Leaving Kentucky on Hwy 231, we entered the Hoosier State for the first time. Turning east on Interstate 64 brought us to the Hoosier State Forest, fittingly, and a short drive north on the lovely Hwy 37 brought us soon to French Lick, a drive of about 2 1/2 hours from Bowling Green. After looking around at French Lick and getting directions to our hotel, we headed up the road to West Baden Springs itself and one of the Hotel Wonders of the World, the incredible West Baden Springs Hotel.
Toronto's famed entrepreneur Ed Mirvish had a big sign on his huge bargain store Honest Ed's saying: "There ain't no place like this place anyplace." This certainly applies to the mammoth West Baden Springs Hotel, famous for its 200 foot dome, which was the largest unsupported dome in the United States until the construction of the Coliseum in Charlotte, NC, in 1955. The 6-storey hotel, built to replace a prior and much more modest hotel that burned down in 1901, was constructed in an amazing 270 days and reopened to the public in September 1902, with the grand dedication the following August.
Located near a railway line, the hotel was convenient for people attending major events such as the Kentucky Derby or the Indianapolis 500. Major improvements were made between 1917 and 1919, including the laying of the magnificent Italian tile mosaic floor in the atrium.
The hotel offered many amenities typical of period resorts, including a sauna room, mineral baths, bowling, golfing and a beautiful indoor swimming pool. A curious feature that survived the original hotel was a covered, double deck bicycle track that was 540 m in length, the longest in the country. The upper floor was used for cycling until 4 pm, when chairs were put out and it became a sort of promenade deck. The lower deck was used for pony cart rides. The infield features tennis courts and other athletic facilities. It was eventually demolished by a tornado in the 1920s, giving the owner, who did not want to pay to have it torn down and was letting it deteriorate prior, a big insurance settlement!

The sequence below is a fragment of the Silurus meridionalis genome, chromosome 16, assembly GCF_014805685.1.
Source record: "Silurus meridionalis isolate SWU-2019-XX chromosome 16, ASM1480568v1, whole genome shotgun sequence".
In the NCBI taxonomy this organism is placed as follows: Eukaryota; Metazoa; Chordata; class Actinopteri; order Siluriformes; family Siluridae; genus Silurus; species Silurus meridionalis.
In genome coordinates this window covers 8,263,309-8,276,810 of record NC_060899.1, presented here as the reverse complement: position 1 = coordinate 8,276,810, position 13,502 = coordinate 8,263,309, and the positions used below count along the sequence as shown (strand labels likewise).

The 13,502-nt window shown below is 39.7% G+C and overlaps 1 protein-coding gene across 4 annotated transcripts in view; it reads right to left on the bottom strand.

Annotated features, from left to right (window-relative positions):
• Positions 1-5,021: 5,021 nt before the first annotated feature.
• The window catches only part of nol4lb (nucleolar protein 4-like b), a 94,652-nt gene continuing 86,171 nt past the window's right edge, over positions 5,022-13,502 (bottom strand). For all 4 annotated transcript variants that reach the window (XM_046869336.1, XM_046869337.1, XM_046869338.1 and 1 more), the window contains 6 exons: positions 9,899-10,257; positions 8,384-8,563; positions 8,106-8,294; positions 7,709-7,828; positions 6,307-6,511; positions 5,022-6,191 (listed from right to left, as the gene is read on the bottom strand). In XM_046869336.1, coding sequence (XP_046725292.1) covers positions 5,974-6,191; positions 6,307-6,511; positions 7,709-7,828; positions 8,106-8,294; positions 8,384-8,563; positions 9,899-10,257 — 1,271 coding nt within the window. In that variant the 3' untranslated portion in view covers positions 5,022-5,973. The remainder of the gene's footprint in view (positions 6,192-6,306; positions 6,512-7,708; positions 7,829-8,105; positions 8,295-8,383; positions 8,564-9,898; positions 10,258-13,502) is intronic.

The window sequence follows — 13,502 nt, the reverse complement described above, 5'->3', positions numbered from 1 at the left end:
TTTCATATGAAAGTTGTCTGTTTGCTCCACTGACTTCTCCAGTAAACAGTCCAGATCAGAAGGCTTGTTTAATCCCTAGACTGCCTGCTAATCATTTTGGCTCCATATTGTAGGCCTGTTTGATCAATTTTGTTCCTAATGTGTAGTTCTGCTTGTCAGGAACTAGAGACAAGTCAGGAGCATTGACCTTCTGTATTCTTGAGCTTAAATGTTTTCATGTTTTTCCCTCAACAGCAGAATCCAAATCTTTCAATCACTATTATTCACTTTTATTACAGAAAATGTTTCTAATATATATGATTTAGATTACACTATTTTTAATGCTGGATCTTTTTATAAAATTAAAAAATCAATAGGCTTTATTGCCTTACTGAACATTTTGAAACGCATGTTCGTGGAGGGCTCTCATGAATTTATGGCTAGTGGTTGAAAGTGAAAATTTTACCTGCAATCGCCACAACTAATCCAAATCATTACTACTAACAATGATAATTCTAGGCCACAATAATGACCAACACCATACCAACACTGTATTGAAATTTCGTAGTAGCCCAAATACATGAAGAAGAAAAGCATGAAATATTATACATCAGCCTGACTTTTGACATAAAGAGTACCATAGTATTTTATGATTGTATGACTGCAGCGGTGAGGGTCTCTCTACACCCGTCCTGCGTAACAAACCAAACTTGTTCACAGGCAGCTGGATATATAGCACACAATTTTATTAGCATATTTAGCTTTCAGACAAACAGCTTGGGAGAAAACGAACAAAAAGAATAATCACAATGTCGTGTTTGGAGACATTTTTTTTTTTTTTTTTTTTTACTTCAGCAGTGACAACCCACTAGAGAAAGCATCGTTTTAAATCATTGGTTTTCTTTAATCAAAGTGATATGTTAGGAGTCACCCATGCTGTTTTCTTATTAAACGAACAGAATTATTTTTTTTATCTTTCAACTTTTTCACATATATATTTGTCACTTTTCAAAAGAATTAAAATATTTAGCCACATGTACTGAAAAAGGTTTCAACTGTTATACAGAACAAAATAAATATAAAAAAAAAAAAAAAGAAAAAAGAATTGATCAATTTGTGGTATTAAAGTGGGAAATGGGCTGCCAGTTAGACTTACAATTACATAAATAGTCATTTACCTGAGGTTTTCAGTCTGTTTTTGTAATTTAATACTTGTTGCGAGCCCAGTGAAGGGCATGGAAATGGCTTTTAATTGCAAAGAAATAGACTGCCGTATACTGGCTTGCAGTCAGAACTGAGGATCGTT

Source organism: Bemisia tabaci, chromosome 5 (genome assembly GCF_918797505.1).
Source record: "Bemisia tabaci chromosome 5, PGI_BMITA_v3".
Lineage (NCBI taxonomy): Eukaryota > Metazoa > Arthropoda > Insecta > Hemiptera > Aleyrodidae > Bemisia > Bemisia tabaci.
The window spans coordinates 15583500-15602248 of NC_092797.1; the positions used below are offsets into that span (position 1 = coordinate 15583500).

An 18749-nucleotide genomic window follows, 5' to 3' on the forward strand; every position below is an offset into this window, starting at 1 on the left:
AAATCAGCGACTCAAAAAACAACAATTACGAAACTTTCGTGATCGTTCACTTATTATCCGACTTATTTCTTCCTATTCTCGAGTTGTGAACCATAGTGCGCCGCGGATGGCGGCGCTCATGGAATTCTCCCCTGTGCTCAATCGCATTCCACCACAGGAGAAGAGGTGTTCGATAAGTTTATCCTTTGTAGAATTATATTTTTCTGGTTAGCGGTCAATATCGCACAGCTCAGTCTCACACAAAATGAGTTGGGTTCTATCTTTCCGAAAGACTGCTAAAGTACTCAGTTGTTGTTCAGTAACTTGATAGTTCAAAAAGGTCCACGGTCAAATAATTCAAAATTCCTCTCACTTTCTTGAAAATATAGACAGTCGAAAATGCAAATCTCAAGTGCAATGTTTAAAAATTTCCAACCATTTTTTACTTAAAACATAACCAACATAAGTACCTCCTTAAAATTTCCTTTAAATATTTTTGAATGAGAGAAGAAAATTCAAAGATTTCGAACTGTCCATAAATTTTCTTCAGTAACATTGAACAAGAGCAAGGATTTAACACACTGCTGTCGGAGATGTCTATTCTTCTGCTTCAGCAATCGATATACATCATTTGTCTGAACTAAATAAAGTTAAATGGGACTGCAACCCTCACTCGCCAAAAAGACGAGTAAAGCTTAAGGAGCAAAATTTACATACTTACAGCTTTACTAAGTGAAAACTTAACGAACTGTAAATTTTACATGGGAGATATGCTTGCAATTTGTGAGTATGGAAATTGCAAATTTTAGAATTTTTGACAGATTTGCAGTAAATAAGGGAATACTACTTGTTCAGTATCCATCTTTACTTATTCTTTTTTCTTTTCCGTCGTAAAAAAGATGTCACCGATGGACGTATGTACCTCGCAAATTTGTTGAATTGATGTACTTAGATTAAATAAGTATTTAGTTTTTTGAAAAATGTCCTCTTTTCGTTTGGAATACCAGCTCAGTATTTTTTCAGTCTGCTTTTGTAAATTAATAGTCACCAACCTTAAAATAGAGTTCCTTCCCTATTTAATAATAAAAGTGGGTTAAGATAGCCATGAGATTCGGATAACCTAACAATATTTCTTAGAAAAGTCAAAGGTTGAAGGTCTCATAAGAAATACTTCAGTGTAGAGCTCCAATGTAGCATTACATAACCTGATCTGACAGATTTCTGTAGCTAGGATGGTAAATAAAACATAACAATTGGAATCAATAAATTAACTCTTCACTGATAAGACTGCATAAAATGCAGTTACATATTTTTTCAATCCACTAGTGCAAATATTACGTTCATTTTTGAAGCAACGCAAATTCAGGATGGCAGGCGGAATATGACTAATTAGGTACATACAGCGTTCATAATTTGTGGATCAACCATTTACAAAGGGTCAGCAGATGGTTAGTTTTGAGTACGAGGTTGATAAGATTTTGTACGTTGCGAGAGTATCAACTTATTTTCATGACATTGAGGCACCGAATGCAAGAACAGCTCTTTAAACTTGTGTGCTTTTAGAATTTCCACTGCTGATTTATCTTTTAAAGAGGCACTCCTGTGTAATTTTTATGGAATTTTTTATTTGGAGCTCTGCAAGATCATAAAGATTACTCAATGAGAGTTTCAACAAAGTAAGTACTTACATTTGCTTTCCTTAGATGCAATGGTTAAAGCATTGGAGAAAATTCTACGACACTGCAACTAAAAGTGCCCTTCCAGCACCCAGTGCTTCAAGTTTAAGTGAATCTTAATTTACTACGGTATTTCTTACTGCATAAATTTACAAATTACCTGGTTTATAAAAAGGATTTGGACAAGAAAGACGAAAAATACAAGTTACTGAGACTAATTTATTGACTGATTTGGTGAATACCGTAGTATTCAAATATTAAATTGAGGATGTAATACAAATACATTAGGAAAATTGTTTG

|Current view of the site of the bicycle track|
the hotel attracted a celebrity clientele. Boxers John L. Sullivan and James Corbett trained there. Other notables included New York Governor Al Smith, "Diamond Jim" Brady, Al Capone (and bodyguards) and General John Pershing. It was a busy place in the 1920s but subsequently business fell off as the Great Depression in 1929 changed everyone's travel plans.
|Hotel lobby area, registration on the right|
The owner did not want it turned into a speakeasy or gambling location (ironically as he had specialized in illegal gambling prior to buying the place) so in 1932 it was closed. Two years later it was donated to the Jesuits, who removed most of the luxury interior features and dumped concrete into the mineral spring pools. You still smell the sulphur from the underground springs. It was a seminary until 1963, when declining enrollment and high maintenance costs forced its closure again.
1n 1966 it was reopened as an annex to a business school in the area and operated until 1983. It was declared a National Historic Landmark but the unoccupied building was rapidly deteriorating and one of the walls collapsed in 1991 and tours were stopped as the building was declared unsafe. Efforts were made to stabilize the historic structure, at considerable expense, by Indiana philanthropists.
There is much additional history, including a 2003 plan by Donald Trump to operate a casino in the building which was thwarted by his bankruptcy at the time, but eventually the wealthy Indiana philanthropist who had donated a great deal of money to the upkeep of the building (some $35 million!), ended up taking it over along with the nearby French Lick Resort and renovating both.
We had a beautiful room, looking into the atrium. The hotel is not inexpensive but it is worthwhile to spend a night in one of the America's most spectacular hotels.
|Did Al Capone come here to get his shoes shined?|